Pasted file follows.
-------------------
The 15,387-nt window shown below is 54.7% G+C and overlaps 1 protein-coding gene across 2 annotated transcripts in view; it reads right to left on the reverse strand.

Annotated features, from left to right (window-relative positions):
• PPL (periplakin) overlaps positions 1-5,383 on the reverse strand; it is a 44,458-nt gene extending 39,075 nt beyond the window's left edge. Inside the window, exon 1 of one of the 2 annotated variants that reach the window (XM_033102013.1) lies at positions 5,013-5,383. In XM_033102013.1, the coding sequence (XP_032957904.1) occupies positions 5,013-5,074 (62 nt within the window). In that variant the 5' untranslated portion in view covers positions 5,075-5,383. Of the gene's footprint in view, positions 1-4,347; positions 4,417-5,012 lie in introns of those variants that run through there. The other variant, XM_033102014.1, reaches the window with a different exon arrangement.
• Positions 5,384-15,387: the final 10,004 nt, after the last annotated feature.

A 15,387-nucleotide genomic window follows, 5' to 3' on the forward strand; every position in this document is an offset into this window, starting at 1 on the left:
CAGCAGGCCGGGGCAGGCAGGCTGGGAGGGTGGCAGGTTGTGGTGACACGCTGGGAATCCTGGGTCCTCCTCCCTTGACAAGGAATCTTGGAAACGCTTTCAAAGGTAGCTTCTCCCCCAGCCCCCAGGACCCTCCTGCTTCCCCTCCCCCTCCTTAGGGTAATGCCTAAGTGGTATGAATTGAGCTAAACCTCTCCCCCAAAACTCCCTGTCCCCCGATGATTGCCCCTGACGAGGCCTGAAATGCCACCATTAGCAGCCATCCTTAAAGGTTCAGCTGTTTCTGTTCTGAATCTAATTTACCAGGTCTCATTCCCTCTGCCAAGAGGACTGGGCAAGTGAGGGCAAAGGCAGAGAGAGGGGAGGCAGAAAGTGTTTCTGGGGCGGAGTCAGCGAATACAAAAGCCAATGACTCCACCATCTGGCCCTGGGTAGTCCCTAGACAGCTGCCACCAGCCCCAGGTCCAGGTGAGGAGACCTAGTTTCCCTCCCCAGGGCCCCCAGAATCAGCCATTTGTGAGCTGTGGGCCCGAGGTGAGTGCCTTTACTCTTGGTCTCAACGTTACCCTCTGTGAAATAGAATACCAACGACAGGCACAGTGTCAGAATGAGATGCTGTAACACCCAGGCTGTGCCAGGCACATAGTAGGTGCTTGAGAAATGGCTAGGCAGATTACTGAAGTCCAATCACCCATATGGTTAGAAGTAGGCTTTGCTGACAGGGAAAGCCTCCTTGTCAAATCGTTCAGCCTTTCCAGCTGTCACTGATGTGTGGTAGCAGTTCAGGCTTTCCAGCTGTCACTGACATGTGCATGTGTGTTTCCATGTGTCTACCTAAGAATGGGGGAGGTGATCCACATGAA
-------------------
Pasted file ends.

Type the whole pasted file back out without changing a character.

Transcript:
The 15,387-nt window shown below is 54.7% G+C and overlaps 1 protein-coding gene across 2 annotated transcripts in view; it reads right to left on the reverse strand.

Annotated features, from left to right (window-relative positions):
• PPL (periplakin) overlaps positions 1-5,383 on the reverse strand; it is a 44,458-nt gene extending 39,075 nt beyond the window's left edge. Inside the window, exon 1 of one of the 2 annotated variants that reach the window (XM_033102013.1) lies at positions 5,013-5,383. In XM_033102013.1, the coding sequence (XP_032957904.1) occupies positions 5,013-5,074 (62 nt within the window). In that variant the 5' untranslated portion in view covers positions 5,075-5,383. Of the gene's footprint in view, positions 1-4,347; positions 4,417-5,012 lie in introns of those variants that run through there. The other variant, XM_033102014.1, reaches the window with a different exon arrangement.
• Positions 5,384-15,387: the final 10,004 nt, after the last annotated feature.

A 15,387-nucleotide genomic window follows, 5' to 3' on the forward strand; every position in this document is an offset into this window, starting at 1 on the left:
CAGCAGGCCGGGGCAGGCAGGCTGGGAGGGTGGCAGGTTGTGGTGACACGCTGGGAATCCTGGGTCCTCCTCCCTTGACAAGGAATCTTGGAAACGCTTTCAAAGGTAGCTTCTCCCCCAGCCCCCAGGACCCTCCTGCTTCCCCTCCCCCTCCTTAGGGTAATGCCTAAGTGGTATGAATTGAGCTAAACCTCTCCCCCAAAACTCCCTGTCCCCCGATGATTGCCCCTGACGAGGCCTGAAATGCCACCATTAGCAGCCATCCTTAAAGGTTCAGCTGTTTCTGTTCTGAATCTAATTTACCAGGTCTCATTCCCTCTGCCAAGAGGACTGGGCAAGTGAGGGCAAAGGCAGAGAGAGGGGAGGCAGAAAGTGTTTCTGGGGCGGAGTCAGCGAATACAAAAGCCAATGACTCCACCATCTGGCCCTGGGTAGTCCCTAGACAGCTGCCACCAGCCCCAGGTCCAGGTGAGGAGACCTAGTTTCCCTCCCCAGGGCCCCCAGAATCAGCCATTTGTGAGCTGTGGGCCCGAGGTGAGTGCCTTTACTCTTGGTCTCAACGTTACCCTCTGTGAAATAGAATACCAACGACAGGCACAGTGTCAGAATGAGATGCTGTAACACCCAGGCTGTGCCAGGCACATAGTAGGTGCTTGAGAAATGGCTAGGCAGATTACTGAAGTCCAATCACCCATATGGTTAGAAGTAGGCTTTGCTGACAGGGAAAGCCTCCTTGTCAAATCGTTCAGCCTTTCCAGCTGTCACTGATGTGTGGTAGCAGTTCAGGCTTTCCAGCTGTCACTGACATGTGCATGTGTGTTTCCATGTGTCTACCTAAGAATGGGGGAGGTGATCCACATGAA